April 4-8, 2017 Annual Meeting
November 11, 2017 Fall Meeting
Chapel Hill, NC
April 10-14, 2018 Annual Meeting
San Antonio, TX
May 21-25, 2019 Annual Meeting
New Orleans, LA
April 21-25, 2020 Annual Meeting
|Canker Sores - Treatment|
As with all disorders of the mouth, an accurate diagnosis by a trained healthcare professional is required before treatment is started.
As with all disorders of the mouth, an accurate diagnosis by a trained healthcare professional is required before treatment is started. This is particularly important for canker sores (recurrent aphthous stomatitis / RAS / aphthae), since several other conditions can cause ulcers in the mouth that may mimic typical canker sores.
Some conditions that can mimic canker sores include traumatic injury, autoimmune conditions, viral infections (such as herpes simplex and herpes zoster [shingles]), and most importantly, oral cancer. In addition, oral ulcers can be associated with a number of systemic conditions in which the oral ulcers represent only a small part of the underlying problem. A general rule of thumb recommended by health care professionals is that any ulcer that lasts for more than 10 to 14 days should be evaluated by a dentist and biopsied if necessary. Professionals trained in Oral Medicine have expertise in the diagnosis of such lesions.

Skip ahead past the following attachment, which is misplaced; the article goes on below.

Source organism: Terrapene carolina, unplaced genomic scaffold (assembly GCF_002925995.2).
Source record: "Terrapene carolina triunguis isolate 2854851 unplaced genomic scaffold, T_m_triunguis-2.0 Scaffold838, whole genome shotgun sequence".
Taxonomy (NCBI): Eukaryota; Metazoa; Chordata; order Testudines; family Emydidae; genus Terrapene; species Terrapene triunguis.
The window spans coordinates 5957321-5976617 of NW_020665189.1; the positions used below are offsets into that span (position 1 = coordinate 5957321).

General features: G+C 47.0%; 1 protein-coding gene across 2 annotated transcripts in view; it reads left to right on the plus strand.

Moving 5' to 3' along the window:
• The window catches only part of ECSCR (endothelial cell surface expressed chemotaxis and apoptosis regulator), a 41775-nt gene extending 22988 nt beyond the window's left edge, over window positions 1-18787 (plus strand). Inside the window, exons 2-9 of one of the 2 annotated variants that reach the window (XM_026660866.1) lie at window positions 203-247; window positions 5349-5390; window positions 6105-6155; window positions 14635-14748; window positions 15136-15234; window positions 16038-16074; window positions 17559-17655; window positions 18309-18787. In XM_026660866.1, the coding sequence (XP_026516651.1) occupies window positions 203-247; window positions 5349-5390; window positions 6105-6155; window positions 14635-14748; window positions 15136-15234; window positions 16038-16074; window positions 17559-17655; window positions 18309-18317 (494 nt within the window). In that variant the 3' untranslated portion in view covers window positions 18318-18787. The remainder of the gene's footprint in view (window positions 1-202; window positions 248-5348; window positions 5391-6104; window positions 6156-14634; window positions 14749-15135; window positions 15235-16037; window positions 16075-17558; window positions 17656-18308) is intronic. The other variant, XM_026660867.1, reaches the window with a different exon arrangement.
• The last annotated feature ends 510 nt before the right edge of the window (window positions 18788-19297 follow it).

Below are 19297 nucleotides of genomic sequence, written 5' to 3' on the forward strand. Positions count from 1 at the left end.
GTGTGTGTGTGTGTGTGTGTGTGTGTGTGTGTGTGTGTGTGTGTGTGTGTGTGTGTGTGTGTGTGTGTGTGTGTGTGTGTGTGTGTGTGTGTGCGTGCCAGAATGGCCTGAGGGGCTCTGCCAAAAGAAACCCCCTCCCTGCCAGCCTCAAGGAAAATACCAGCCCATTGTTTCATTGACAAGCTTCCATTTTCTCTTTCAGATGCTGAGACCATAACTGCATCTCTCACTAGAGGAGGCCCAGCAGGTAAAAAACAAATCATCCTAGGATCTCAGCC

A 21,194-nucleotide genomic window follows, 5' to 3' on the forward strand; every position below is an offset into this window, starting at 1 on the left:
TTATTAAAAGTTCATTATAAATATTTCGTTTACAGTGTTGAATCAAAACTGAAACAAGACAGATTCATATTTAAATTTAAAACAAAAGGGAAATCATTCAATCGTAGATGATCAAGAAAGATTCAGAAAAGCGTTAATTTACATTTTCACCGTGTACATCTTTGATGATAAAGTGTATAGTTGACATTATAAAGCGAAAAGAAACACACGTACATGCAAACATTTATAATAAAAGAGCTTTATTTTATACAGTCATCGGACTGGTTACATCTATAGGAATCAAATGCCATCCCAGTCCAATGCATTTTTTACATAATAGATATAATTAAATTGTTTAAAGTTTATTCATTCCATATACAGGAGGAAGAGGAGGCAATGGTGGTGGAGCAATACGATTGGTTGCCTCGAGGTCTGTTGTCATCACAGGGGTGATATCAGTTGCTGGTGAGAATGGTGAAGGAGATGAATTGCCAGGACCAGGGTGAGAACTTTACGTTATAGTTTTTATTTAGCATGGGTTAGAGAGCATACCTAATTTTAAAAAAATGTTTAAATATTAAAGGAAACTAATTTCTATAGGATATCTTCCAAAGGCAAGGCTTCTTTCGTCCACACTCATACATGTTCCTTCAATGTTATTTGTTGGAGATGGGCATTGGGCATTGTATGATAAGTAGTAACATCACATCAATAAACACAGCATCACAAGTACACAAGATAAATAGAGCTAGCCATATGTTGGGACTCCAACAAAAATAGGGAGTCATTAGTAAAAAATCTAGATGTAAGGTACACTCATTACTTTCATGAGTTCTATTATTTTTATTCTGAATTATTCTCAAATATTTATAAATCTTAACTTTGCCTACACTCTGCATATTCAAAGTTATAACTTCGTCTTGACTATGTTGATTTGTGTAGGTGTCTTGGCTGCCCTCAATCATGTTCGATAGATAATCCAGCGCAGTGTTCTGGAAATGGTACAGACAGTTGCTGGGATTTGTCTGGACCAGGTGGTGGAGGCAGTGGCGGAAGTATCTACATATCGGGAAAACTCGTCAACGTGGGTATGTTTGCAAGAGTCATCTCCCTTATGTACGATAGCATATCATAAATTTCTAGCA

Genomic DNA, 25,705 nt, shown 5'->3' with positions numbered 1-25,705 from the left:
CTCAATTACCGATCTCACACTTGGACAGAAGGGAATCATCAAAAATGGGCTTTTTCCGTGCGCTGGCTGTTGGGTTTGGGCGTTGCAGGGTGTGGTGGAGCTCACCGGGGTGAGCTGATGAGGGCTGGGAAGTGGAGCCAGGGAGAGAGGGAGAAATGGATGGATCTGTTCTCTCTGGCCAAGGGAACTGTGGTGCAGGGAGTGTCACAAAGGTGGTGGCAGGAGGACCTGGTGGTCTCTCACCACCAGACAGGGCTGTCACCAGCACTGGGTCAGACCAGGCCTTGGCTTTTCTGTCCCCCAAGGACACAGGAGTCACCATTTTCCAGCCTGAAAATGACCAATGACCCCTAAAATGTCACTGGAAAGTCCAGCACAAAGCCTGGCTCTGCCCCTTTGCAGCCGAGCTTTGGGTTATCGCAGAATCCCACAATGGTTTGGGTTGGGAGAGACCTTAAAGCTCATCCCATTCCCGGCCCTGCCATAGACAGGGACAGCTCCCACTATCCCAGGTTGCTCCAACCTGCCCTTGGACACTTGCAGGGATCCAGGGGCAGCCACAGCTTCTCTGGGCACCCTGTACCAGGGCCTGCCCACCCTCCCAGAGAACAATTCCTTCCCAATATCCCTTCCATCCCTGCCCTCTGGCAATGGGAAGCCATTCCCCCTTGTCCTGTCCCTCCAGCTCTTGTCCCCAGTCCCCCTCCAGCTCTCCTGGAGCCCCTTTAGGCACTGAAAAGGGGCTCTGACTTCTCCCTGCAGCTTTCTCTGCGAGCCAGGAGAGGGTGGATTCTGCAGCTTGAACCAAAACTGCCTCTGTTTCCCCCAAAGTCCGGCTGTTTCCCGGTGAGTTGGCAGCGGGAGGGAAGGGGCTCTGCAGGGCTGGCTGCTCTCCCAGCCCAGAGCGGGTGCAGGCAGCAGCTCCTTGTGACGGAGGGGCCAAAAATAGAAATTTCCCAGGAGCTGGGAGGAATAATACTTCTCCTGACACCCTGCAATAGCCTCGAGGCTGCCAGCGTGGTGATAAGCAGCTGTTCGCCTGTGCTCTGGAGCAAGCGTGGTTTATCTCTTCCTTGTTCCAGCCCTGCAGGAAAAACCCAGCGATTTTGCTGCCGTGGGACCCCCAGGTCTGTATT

The discomfort and severity of canker sores can roughly be categorized as mild, moderate, or severe. Mild disease is characterized by its infrequent occurrence, short duration, and lack of severe symptoms. Fortunately, most patients who experience canker sores experience mild disease (see right). While there is no formal classification to distinguish between moderate and severe disease, the presence of four or more canker sores per year with annoying but non-debilitating symptoms can be classified as moderate disease. Severe canker sores are often more widespread, more painful, and interfere with the patient’s ability to eat and speak. Unfortunately, individuals with severe disease often suffer frequent to constant recurrence.
In general the goals of treatment are threefold: to decrease pain, speed healing, and prevent recurrence. Currently, no available therapy meets all these goals, although most therapies do provide some benefit to those affected.
A large number of therapeutic agents are available, including both prescription and over-the-counter (OTC) preparations. The mode of administration can be topical, systemic, or a combination of both. The method selected depends upon the site of the lesion(s), accessibility for treatment, severity, duration, and success with previous treatment regimens.
Below is a brief discussion of the many choices available for the treatment of canker sores. These agents may relieve pain or reduce the inflammation that causes the lesion. Before using any agent it is recommended that you consult your dentist. If needed, an expert in Oral Medicine may be consulted concerning the need and feasibility of more advanced treatment protocols.
OTC preparations for treatment of RAS fall roughly into four categories: occlusives, anesthetics, cleansing agents / antiseptics, and other. OTC products often combine multiple categories in order to increase effectiveness.